Wednesday, November 23, 2011

A very hoary Ironweed: Vernonia larseni

The ironweeds may be one of the largest genera of plants in North America: although the USA only has a dozen or two species (many of which look rather similar to one another) there are nearly 1000 species scattered across Eurasia, Africa and South America. Rather like Senecio and Aster, Botanists one day will likely try to hack this genus into smaller bits. There is something gratifying about seeing how a genus adapts over such a vast area. I was enchanted with several species of Vernonia I found on my late summer visits to South Africa, some of which rather closely resembled this one from the Big Bend: Vernonia larsenii has a rather restricted distribution in West Texas (and something tells me it isn't that common there even)...

Mike Kintgen must have put this in several years ago: this year it has produced a stunning sheaf of blooms that were very striking in late summer and fall, and continue to provide terrific color even now in late November. I have a hunch the show will go on through winter...I imagine it would make a top notch dried flower for arrangements. Alas, the seed doesn't look very viable on these plants (maybe our early frosts got them?). I suspect it will come easily enough from cuttings. I am anxious to try one out at my home, which will be a greater hardiness test. We grow a large number of Zone 6 and even 7 plants well at the Gardens which homeowners who live a bit further from the Urban Heat Island sometimes find difficult: Caesalpinia gilliesii, Arizona Rosewood; Chilopsis and suchlike that seem to thrive everywhere at DBG but are a tad fussier in real Zone 5 gardens. I suspect that most of Big Bend is a solid Zone 8, although this past winter was likely a test for them as well! And winters like that are probably the reason this Vernonia has made it for us. Why "hoary"? Throughout the summer the narrow leaves are wonderfully silvery gray. That's why! Plus it does catch people's attention...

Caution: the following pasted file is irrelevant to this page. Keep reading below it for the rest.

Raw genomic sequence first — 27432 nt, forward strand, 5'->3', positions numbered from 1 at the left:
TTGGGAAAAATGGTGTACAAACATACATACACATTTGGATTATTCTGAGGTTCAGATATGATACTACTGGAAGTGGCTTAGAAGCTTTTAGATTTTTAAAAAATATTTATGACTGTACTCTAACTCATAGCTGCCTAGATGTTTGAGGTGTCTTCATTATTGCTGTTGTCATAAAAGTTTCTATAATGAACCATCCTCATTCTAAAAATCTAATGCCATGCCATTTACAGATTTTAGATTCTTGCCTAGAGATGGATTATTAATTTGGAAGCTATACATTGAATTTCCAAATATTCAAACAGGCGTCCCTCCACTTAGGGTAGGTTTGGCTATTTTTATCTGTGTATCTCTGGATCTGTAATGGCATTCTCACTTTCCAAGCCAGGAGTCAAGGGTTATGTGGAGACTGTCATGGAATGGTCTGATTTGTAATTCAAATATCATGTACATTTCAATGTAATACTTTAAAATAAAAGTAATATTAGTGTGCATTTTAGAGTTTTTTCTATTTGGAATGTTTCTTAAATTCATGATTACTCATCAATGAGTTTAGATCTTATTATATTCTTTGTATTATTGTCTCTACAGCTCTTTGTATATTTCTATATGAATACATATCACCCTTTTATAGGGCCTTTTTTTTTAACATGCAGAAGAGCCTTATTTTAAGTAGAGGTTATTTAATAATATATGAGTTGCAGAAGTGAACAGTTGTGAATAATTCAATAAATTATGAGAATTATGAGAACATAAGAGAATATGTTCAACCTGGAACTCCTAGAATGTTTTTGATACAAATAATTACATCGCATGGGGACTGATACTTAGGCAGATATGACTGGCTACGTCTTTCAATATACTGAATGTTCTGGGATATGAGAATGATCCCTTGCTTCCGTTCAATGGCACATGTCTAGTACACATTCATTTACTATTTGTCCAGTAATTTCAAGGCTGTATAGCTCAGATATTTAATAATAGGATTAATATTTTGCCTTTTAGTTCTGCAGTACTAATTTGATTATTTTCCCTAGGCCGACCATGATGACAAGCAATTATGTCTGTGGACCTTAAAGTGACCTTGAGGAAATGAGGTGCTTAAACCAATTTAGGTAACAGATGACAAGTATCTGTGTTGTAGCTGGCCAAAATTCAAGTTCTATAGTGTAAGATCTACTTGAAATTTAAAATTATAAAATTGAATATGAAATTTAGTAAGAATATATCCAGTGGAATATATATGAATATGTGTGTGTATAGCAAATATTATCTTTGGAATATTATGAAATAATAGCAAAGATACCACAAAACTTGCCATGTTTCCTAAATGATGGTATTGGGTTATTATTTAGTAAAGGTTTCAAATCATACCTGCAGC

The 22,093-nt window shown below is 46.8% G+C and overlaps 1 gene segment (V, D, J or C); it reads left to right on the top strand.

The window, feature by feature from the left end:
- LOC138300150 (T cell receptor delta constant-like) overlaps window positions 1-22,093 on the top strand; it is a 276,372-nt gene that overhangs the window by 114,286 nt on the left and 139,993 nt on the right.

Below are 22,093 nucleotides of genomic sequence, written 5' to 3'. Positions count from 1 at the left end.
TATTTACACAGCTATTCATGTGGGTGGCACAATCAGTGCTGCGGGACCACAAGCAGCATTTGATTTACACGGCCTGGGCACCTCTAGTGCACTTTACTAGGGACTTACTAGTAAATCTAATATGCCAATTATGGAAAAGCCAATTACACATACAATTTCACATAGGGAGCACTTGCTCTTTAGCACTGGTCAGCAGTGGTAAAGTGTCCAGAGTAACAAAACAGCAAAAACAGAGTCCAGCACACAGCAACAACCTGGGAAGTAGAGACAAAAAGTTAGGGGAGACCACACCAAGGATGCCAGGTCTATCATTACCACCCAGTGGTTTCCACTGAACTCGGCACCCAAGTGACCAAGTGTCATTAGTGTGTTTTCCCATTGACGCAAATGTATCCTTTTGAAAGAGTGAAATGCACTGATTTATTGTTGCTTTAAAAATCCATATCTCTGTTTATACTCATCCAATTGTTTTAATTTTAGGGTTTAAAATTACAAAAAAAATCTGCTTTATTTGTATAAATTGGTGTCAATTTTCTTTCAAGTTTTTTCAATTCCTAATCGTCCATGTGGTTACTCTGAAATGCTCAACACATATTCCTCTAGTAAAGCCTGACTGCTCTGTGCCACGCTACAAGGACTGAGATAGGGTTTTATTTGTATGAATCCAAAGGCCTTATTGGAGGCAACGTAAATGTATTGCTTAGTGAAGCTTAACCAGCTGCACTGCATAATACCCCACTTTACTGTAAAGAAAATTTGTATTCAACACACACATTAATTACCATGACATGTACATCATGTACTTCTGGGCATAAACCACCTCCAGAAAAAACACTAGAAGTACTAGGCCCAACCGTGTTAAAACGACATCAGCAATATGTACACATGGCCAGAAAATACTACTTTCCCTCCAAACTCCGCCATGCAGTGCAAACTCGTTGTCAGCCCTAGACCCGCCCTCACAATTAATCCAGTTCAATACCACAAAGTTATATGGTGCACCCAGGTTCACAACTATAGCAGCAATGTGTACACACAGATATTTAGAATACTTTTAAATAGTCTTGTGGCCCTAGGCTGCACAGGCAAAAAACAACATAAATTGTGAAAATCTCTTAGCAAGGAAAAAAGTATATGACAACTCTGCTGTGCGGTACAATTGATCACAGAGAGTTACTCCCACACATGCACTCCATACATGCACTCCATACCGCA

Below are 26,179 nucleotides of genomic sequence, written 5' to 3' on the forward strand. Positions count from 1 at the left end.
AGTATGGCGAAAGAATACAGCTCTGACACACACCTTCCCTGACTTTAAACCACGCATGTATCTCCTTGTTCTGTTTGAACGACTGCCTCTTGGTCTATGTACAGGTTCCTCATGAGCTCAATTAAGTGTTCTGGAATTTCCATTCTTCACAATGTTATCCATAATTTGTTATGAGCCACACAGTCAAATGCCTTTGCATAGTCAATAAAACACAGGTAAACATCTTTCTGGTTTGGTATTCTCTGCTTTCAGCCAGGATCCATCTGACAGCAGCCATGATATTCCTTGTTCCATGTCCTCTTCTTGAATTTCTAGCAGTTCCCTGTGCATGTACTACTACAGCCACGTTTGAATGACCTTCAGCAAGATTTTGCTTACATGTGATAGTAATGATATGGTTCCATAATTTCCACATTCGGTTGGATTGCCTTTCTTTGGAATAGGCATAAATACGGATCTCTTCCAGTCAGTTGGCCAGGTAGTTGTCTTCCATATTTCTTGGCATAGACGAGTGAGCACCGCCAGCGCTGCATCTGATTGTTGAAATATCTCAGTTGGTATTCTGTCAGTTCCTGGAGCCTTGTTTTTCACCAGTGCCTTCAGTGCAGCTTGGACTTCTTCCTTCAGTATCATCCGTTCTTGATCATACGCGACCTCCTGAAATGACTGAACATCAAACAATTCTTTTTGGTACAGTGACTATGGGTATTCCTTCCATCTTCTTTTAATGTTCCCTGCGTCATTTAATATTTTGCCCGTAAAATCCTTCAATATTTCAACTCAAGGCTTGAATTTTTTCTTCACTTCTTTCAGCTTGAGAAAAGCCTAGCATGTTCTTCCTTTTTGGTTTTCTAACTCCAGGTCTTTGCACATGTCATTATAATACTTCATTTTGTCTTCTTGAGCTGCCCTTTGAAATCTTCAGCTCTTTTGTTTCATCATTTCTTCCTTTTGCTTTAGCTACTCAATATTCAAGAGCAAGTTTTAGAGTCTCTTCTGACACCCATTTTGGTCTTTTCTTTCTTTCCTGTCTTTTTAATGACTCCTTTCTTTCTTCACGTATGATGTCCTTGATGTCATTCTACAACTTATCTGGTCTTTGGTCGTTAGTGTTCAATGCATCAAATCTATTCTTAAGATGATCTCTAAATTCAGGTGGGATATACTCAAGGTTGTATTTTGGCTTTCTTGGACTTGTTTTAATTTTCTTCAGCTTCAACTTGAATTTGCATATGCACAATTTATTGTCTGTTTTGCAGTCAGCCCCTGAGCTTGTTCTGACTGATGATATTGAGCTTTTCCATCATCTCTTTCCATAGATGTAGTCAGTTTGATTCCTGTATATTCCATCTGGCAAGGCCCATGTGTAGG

1. I must have it! Seriously, though...I adore Ironweeds...they are such great plants...easy to grow and generous in bloom.

  2. Scott! Tony Avent mentioned to me in a different setting that he has something that seems identical as Vernonia lindheimeri: that may be where you have to get it. While you are at it, see if you can find Vernonia lettermannii: I saw this last summer at the Dyck Arboretum of the Plains, and also locally at Kendrick Lake Park: it's another perfect compact one (only 2' or so, larseni is a tad bigger): both fill a whole new niche for the genus!

    Thank you, Landbohaven, for your kind comment: thanks to Google Translate, I understood! Perhaps my one Danish speaking friend will log on one day and respond to you! (Jeff...that's YOU)...

  3. Fantastic looking speciman! I have a 12' tall ironweed, forget the latin at the moment, and the monarch love to ride it in the breeze.

  4. This is petite by contrast, to be sure, Benjamin. And it still looks good this week!


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